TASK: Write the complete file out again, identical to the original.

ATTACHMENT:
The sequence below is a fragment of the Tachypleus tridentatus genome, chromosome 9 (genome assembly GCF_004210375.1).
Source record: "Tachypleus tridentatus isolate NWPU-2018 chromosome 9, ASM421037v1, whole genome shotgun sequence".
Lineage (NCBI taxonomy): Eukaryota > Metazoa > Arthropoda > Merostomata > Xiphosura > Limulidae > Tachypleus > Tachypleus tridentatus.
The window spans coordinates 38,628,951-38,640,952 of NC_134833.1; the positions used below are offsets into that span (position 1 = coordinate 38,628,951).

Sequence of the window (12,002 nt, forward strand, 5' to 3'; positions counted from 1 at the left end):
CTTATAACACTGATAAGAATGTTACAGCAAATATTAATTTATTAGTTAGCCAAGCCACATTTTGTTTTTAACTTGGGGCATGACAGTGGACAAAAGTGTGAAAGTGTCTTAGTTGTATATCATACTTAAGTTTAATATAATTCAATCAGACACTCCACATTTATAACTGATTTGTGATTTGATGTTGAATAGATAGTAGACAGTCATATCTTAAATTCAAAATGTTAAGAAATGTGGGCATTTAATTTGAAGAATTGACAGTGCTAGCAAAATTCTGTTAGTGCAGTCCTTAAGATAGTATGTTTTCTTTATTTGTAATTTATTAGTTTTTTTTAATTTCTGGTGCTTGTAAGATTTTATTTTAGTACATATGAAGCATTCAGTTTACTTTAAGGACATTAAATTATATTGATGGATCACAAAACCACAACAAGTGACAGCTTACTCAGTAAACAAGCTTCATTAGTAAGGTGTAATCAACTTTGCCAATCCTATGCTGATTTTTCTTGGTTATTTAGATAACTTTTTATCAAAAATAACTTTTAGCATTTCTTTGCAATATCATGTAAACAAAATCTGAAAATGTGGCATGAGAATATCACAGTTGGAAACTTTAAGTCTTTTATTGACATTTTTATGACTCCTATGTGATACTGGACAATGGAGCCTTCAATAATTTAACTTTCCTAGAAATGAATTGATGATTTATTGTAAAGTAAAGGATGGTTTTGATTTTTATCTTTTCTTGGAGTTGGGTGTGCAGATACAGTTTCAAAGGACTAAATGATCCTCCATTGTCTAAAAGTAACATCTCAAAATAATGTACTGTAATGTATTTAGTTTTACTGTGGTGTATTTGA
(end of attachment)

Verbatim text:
The sequence below is a fragment of the Tachypleus tridentatus genome, chromosome 9 (genome assembly GCF_004210375.1).
Source record: "Tachypleus tridentatus isolate NWPU-2018 chromosome 9, ASM421037v1, whole genome shotgun sequence".
Lineage (NCBI taxonomy): Eukaryota > Metazoa > Arthropoda > Merostomata > Xiphosura > Limulidae > Tachypleus > Tachypleus tridentatus.
The window spans coordinates 38,628,951-38,640,952 of NC_134833.1; the positions used below are offsets into that span (position 1 = coordinate 38,628,951).

Sequence of the window (12,002 nt, forward strand, 5' to 3'; positions counted from 1 at the left end):
CTTATAACACTGATAAGAATGTTACAGCAAATATTAATTTATTAGTTAGCCAAGCCACATTTTGTTTTTAACTTGGGGCATGACAGTGGACAAAAGTGTGAAAGTGTCTTAGTTGTATATCATACTTAAGTTTAATATAATTCAATCAGACACTCCACATTTATAACTGATTTGTGATTTGATGTTGAATAGATAGTAGACAGTCATATCTTAAATTCAAAATGTTAAGAAATGTGGGCATTTAATTTGAAGAATTGACAGTGCTAGCAAAATTCTGTTAGTGCAGTCCTTAAGATAGTATGTTTTCTTTATTTGTAATTTATTAGTTTTTTTTAATTTCTGGTGCTTGTAAGATTTTATTTTAGTACATATGAAGCATTCAGTTTACTTTAAGGACATTAAATTATATTGATGGATCACAAAACCACAACAAGTGACAGCTTACTCAGTAAACAAGCTTCATTAGTAAGGTGTAATCAACTTTGCCAATCCTATGCTGATTTTTCTTGGTTATTTAGATAACTTTTTATCAAAAATAACTTTTAGCATTTCTTTGCAATATCATGTAAACAAAATCTGAAAATGTGGCATGAGAATATCACAGTTGGAAACTTTAAGTCTTTTATTGACATTTTTATGACTCCTATGTGATACTGGACAATGGAGCCTTCAATAATTTAACTTTCCTAGAAATGAATTGATGATTTATTGTAAAGTAAAGGATGGTTTTGATTTTTATCTTTTCTTGGAGTTGGGTGTGCAGATACAGTTTCAAAGGACTAAATGATCCTCCATTGTCTAAAAGTAACATCTCAAAATAATGTACTGTAATGTATTTAGTTTTACTGTGGTGTATTTGA